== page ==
We speculated that the existence of France’s Canal Plus meant that at least some had managed to migrate their business model to the new digital age, but were disappointed to discover that the name was simply a translation of “more channels”.
One of the problems of structural change is that there is no precedent and therefore calling the bottom of a revenue decline can be akin to catching a falling knife, as investors in EMI have already discovered this year. Whereas in music, large elements of industry revenue have simply disappeared, in some other areas of media, such as classified advertising, there is a continuing migration from offline to online taking place.
In these instances we can be more methodical in terms of analysis as it is possible to monitor the extent to which falls in one area are being offset by increases in the other, and to predict at what point there will be an inflexion with net revenue growth returning. However, this does not necessarily mean that the historic dominant players’ fortunes will be restored, given that there are numerous examples (Monster.com and Rightmove for example) where huge market share shifts occur during the process of migration.
In conclusion, those companies relying on a cyclical upturn to bail them out are likely to prove disappointed. There is little reason to argue that the structural pressures on TV, newspapers and music will abate, although ITV’s woes are undoubtedly being exacerbated by CRR (contract rights renewal), which is becoming an increasingly blatant anachronism. Although there have been signs of private equity circling assets in each of these spaces, it is notable that the Daily Mail & General Trust’s proposed sale of Northcliffe was pulled due to the reserve price not being met, and that Apax failed with its offer for ITV as did Permira with its potential offer for EMI.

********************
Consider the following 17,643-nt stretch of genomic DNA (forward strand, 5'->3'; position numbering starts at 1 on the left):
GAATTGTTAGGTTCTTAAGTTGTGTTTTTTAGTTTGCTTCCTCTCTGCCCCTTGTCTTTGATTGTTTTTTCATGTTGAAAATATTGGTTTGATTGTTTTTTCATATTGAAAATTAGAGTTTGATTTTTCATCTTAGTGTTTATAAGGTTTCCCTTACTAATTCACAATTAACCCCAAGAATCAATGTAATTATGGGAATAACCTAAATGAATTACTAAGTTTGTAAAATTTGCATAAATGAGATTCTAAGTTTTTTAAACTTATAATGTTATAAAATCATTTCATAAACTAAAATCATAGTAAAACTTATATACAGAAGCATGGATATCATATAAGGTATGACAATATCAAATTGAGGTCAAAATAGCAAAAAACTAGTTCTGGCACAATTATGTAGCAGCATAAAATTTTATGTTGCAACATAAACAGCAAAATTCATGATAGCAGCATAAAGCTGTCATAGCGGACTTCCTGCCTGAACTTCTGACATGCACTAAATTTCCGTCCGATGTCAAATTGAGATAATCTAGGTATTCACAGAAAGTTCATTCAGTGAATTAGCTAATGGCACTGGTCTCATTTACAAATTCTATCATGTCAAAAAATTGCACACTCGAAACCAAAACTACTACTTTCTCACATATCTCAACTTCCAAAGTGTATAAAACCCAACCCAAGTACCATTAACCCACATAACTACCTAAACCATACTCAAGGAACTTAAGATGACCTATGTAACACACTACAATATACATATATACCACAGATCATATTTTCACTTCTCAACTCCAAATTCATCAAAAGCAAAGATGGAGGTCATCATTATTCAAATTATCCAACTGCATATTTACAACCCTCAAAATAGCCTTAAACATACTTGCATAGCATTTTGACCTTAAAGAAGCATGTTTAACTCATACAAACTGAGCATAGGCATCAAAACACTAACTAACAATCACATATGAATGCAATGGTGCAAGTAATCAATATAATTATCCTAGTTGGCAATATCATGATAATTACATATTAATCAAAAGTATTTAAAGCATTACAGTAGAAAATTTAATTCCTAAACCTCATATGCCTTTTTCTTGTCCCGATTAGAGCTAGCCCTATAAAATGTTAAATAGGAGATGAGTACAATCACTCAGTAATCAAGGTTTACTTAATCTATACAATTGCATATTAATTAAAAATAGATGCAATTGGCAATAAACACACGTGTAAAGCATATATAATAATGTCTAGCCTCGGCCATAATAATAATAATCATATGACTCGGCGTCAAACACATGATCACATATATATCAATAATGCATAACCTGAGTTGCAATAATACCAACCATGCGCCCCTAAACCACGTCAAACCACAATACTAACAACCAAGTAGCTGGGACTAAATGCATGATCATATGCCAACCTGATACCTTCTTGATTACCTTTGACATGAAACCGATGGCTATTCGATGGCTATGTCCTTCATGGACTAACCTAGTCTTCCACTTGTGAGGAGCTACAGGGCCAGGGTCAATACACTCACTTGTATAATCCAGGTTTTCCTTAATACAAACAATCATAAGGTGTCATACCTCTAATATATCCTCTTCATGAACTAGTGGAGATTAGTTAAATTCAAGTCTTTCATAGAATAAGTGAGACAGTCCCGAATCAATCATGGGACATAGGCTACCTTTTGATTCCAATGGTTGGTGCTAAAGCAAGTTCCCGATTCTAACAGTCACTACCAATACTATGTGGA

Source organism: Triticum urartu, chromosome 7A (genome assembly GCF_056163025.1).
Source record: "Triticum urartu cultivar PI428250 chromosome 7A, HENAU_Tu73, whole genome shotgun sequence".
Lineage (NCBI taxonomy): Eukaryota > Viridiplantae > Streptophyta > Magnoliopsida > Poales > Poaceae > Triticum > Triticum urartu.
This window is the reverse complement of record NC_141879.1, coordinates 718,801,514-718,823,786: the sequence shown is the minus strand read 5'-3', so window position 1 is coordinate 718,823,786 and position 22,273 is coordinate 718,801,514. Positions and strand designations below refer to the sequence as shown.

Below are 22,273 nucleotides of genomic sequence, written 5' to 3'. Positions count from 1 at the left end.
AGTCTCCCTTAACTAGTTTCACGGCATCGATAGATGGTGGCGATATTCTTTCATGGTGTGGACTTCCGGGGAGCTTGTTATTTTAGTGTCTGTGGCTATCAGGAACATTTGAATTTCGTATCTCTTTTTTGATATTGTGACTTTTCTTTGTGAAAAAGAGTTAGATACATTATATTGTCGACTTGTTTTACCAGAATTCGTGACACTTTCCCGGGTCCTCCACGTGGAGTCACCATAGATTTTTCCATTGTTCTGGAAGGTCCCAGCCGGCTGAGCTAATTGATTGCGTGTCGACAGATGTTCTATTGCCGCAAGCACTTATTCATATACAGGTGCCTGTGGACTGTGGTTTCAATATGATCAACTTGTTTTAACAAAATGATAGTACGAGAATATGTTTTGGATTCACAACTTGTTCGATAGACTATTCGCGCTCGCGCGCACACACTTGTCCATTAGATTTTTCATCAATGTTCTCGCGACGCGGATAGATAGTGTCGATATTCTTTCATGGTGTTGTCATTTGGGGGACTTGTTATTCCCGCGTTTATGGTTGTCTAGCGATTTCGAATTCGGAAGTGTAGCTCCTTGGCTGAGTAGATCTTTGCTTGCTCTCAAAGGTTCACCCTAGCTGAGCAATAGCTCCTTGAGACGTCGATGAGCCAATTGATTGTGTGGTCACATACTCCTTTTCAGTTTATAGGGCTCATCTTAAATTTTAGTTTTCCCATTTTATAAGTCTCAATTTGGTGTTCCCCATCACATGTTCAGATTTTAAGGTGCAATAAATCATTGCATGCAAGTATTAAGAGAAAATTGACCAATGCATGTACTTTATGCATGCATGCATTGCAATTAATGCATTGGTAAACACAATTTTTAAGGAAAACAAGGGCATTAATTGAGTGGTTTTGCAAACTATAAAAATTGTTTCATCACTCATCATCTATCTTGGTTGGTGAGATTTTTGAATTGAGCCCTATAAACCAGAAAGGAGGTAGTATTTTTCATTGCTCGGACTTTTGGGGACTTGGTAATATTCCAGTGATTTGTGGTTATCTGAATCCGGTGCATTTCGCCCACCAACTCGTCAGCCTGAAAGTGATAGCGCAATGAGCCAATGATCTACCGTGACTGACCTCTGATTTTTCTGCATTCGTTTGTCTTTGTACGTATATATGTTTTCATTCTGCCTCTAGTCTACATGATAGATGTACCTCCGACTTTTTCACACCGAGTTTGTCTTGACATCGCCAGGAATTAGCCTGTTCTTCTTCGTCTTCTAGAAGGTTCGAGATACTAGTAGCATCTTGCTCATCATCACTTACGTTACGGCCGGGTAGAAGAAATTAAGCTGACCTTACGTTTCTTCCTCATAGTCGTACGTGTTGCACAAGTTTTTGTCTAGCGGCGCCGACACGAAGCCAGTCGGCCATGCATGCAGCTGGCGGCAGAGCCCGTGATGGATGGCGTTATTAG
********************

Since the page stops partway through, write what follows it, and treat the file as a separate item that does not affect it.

This suggests that, even if private equity interest persists, there is little evidence of an appetite to pay significant premiums to current valuations. This caution with regard to consumer media suggests that professional media will continue to fare relatively well. Marketing services companies should also make further progress, with investors in the global ad agencies looking forward to the US quadrennial in 2008 of a US presidential election and Olympic Games.
• David Forster, director of IBIS Capital. firstname.lastname@example.org
The IBIS Capital Media Indices
IBIS Capital is a corporate finance advisory and investment business focused on the media sector.
The IBIS Capital Media Indices are a set of proprietary analytical tools developed to monitor the UK media industry from the perspective of the share price performance of publicly listed companies.
The indices group companies with similar business models into sub-indices. The indices also include a split between media companies fully listed on the London Stock Exchange and those listed on the Alternative Investment Market (AIM).
The indices monitor all UK media companies listed on the London Stock Exchange and on the AIM with a market capitalisation over £10m. Some companies included are listed overseas or have split listings.
Indices are based on the market capitalisation of each constituent company but, in common with other recognised stock market indices, they make a number of adjustments.